We chose to focus our play If These Wheels Could Speak… on cerebral palsy to shine a light on this commonly stereotyped and overlooked disability. As a club, we wanted to let people with cerebral palsy feel more recognised. We also wanted the audience to overcome common stereotypes of cerebral palsy, for example the dismissive notion that all people with cerebral palsy are mentally retarded and have a lower IQ than most people.
We wanted to help share the stories and struggles of people with cerebral palsy and advocate for them. Although we are unable to fully understand and replicate all that they feel and face, we hope through our efforts, the audience can put themselves in the shoes of those with cerebral palsy. As the audience have a deeper understanding of the struggles that they face, hopefully they will be more mindful about their own actions and thoughts, when they meet people with cerebral palsy in future.
- Shared by Shreya Bijoy, class 3E5
I play Mdm Salmah in If These Wheels Could Speak… the Literature teacher of our main character Natasha. She's a relatively relaxed teacher, but is stern when she has to be. Despite having no prior experience with students with disabilities, she tries her very best to treat Natasha like a normal student. Unfortunately, she has to neglect Natasha many times due to time constraints (Natasha has difficulty speaking, so she speaks a little slowly). She struggles and gets a little frustrated between trying to juggle Natasha’s needs and the needs of the rest of the class. However, she does her utmost to motivate Natasha as she teaches Natasha her favourite subject.
- Shared by Aisyah Humairah Binte Mohamad Idhamsahbani, class 3E1
There was so much that I loved about the research process, but one thing I found really memorable was the Day Camp that we had at Dunman High during the June holidays back in 2019. We got to listen to the insights of people with disabilities, as well as their family members — hearing their stories gave me a wider understanding of how others are affected by society's perceptions on disability.
A talk by Stephanie, a speaker with cerebral palsy, was an especially insightful one: listening to her experiences and learning how she dealt with her problems, as well as how she put her emotions into writing, struck a chord with me. During the devising of the script, I took inspiration from how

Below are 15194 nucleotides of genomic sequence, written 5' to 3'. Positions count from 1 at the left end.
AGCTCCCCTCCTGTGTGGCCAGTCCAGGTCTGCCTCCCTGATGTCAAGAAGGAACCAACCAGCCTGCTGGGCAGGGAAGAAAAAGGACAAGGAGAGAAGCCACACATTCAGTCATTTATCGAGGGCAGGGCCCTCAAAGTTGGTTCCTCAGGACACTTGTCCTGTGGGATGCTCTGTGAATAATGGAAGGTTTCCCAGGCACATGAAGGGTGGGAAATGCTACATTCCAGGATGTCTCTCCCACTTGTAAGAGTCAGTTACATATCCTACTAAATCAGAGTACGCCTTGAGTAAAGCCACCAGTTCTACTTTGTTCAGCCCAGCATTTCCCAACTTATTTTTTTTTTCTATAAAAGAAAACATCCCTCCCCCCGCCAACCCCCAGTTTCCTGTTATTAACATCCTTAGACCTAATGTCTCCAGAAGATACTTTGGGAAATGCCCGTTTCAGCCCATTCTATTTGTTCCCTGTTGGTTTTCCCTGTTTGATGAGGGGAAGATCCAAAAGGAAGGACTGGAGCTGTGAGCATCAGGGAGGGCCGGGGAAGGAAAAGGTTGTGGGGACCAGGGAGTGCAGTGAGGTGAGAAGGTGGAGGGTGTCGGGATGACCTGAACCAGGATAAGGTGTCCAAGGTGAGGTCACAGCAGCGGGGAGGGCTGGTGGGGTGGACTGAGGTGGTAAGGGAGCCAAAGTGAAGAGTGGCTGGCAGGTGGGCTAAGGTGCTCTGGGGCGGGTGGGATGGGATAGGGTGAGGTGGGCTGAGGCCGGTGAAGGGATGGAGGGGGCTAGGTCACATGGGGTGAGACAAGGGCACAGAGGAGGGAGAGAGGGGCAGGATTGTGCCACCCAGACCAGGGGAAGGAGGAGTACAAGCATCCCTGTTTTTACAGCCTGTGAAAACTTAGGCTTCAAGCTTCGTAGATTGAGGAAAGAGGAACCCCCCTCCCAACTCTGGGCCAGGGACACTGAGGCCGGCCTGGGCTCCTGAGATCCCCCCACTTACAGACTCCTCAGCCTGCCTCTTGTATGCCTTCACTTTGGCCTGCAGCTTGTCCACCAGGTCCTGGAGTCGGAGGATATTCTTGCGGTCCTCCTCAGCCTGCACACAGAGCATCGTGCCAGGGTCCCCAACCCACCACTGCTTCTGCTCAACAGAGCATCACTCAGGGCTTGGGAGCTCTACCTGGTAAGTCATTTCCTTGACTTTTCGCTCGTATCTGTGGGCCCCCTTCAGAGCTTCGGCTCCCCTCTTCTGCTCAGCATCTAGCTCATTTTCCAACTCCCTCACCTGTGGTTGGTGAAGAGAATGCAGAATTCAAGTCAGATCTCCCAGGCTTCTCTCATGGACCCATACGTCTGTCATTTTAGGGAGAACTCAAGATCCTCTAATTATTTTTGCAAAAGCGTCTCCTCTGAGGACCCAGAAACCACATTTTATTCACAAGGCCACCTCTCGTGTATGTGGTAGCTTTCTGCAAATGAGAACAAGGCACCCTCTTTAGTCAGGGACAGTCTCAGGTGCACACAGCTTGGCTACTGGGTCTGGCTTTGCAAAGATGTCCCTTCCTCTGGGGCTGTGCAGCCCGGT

Stephanie used poetry to express herself, and used this to help shape the main character of our play If These Wheels Could Speak…: a strong-willed, intelligent young lady with a great deal to say about the world around her.
- Shared by Lisa Chong, class 4E5
If These Wheels Could Speak… will be presented as an online staged reading, due to the safe measures to manage the Covid-19 pandemic.
Not being able to perform at the esplanade recital studio made me feel disappointed, as I was looking forward to performing there. Performing at the Esplanade is definitely a once-in-a-lifetime experience that not many get the chance to have. So receiving the news that we no longer would be able to was definitely disheartening.
Rehearsing online has been a bit challenging as there were times when the audio would lag making it hard to coordinate saying lines with the others. There were also quite a few times that members had forgotten to unmute their microphones when saying their lines, which caused small disruptions during filming. While I’m disappointed that we lost the chance to perform on stage in real life, I don’t regret the process or the preparations we made!
- Shared by Lau Kyla, class 3E7
I feel that before I got involved in the play If These Wheels Could Speak… I was not actively interested in the types of disabilities that were present in this society and merely grouped them all under one umbrella.
After undergoing different types of workshops to better understand the complications that a person with disabilities experience, I have learned not to take things at face value, and see past someone's disability.
I’ve learned that we shouldn’t be saying ‘disabled people’, but instead ‘people with disabilities’, as they should be recognised as people and not their disability. As more people are gaining awareness, I look forward to the day where these stereotypes can finally be torn down.